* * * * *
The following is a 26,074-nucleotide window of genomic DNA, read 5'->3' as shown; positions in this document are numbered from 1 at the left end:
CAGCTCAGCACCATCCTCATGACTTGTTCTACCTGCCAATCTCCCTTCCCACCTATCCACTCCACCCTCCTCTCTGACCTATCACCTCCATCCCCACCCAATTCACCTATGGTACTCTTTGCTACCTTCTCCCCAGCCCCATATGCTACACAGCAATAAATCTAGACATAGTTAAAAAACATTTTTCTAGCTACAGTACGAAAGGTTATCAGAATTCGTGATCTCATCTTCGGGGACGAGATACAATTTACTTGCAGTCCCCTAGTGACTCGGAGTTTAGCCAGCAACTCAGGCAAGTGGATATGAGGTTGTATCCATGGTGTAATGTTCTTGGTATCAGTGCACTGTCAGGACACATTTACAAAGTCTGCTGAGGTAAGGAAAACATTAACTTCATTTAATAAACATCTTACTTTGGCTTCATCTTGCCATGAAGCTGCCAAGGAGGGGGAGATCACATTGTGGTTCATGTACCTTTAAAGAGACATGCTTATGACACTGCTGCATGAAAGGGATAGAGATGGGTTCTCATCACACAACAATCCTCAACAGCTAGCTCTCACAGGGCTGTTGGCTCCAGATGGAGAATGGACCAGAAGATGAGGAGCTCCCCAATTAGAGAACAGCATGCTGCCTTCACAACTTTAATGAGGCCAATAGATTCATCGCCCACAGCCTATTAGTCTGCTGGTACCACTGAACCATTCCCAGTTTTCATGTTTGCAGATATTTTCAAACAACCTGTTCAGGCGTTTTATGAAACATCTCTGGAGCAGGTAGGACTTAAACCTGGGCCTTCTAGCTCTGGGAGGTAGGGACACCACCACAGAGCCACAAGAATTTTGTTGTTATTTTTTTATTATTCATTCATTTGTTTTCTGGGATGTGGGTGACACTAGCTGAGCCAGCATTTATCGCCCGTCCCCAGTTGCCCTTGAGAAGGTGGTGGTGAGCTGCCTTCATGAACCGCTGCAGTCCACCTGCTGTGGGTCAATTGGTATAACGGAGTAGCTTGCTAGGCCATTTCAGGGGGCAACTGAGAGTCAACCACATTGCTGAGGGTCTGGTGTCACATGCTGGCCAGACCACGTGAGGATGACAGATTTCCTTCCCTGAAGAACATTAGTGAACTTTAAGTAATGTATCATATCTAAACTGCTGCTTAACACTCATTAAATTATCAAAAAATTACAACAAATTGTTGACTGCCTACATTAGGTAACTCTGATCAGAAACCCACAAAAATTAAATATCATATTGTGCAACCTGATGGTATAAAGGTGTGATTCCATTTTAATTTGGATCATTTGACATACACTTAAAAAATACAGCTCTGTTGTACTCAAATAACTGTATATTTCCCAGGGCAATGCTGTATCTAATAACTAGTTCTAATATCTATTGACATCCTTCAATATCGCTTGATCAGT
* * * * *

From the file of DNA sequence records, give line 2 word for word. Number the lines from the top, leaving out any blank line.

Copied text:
CAGCTCAGCACCATCCTCATGACTTGTTCTACCTGCCAATCTCCCTTCCCACCTATCCACTCCACCCTCCTCTCTGACCTATCACCTCCATCCCCACCCAATTCACCTATGGTACTCTTTGCTACCTTCTCCCCAGCCCCATATGCTACACAGCAATAAATCTAGACATAGTTAAAAAACATTTTTCTAGCTACAGTACGAAAGGTTATCAGAATTCGTGATCTCATCTTCGGGGACGAGATACAATTTACTTGCAGTCCCCTAGTGACTCGGAGTTTAGCCAGCAACTCAGGCAAGTGGATATGAGGTTGTATCCATGGTGTAATGTTCTTGGTATCAGTGCACTGTCAGGACACATTTACAAAGTCTGCTGAGGTAAGGAAAACATTAACTTCATTTAATAAACATCTTACTTTGGCTTCATCTTGCCATGAAGCTGCCAAGGAGGGGGAGATCACATTGTGGTTCATGTACCTTTAAAGAGACATGCTTATGACACTGCTGCATGAAAGGGATAGAGATGGGTTCTCATCACACAACAATCCTCAACAGCTAGCTCTCACAGGGCTGTTGGCTCCAGATGGAGAATGGACCAGAAGATGAGGAGCTCCCCAATTAGAGAACAGCATGCTGCCTTCACAACTTTAATGAGGCCAATAGATTCATCGCCCACAGCCTATTAGTCTGCTGGTACCACTGAACCATTCCCAGTTTTCATGTTTGCAGATATTTTCAAACAACCTGTTCAGGCGTTTTATGAAACATCTCTGGAGCAGGTAGGACTTAAACCTGGGCCTTCTAGCTCTGGGAGGTAGGGACACCACCACAGAGCCACAAGAATTTTGTTGTTATTTTTTTATTATTCATTCATTTGTTTTCTGGGATGTGGGTGACACTAGCTGAGCCAGCATTTATCGCCCGTCCCCAGTTGCCCTTGAGAAGGTGGTGGTGAGCTGCCTTCATGAACCGCTGCAGTCCACCTGCTGTGGGTCAATTGGTATAACGGAGTAGCTTGCTAGGCCATTTCAGGGGGCAACTGAGAGTCAACCACATTGCTGAGGGTCTGGTGTCACATGCTGGCCAGACCACGTGAGGATGACAGATTTCCTTCCCTGAAGAACATTAGTGAACTTTAAGTAATGTATCATATCTAAACTGCTGCTTAACACTCATTAAATTATCAAAAAATTACAACAAATTGTTGACTGCCTACATTAGGTAACTCTGATCAGAAACCCACAAAAATTAAATATCATATTGTGCAACCTGATGGTATAAAGGTGTGATTCCATTTTAATTTGGATCATTTGACATACACTTAAAAAATACAGCTCTGTTGTACTCAAATAACTGTATATTTCCCAGGGCAATGCTGTATCTAATAACTAGTTCTAATATCTATTGACATCCTTCAATATCGCTTGATCAGT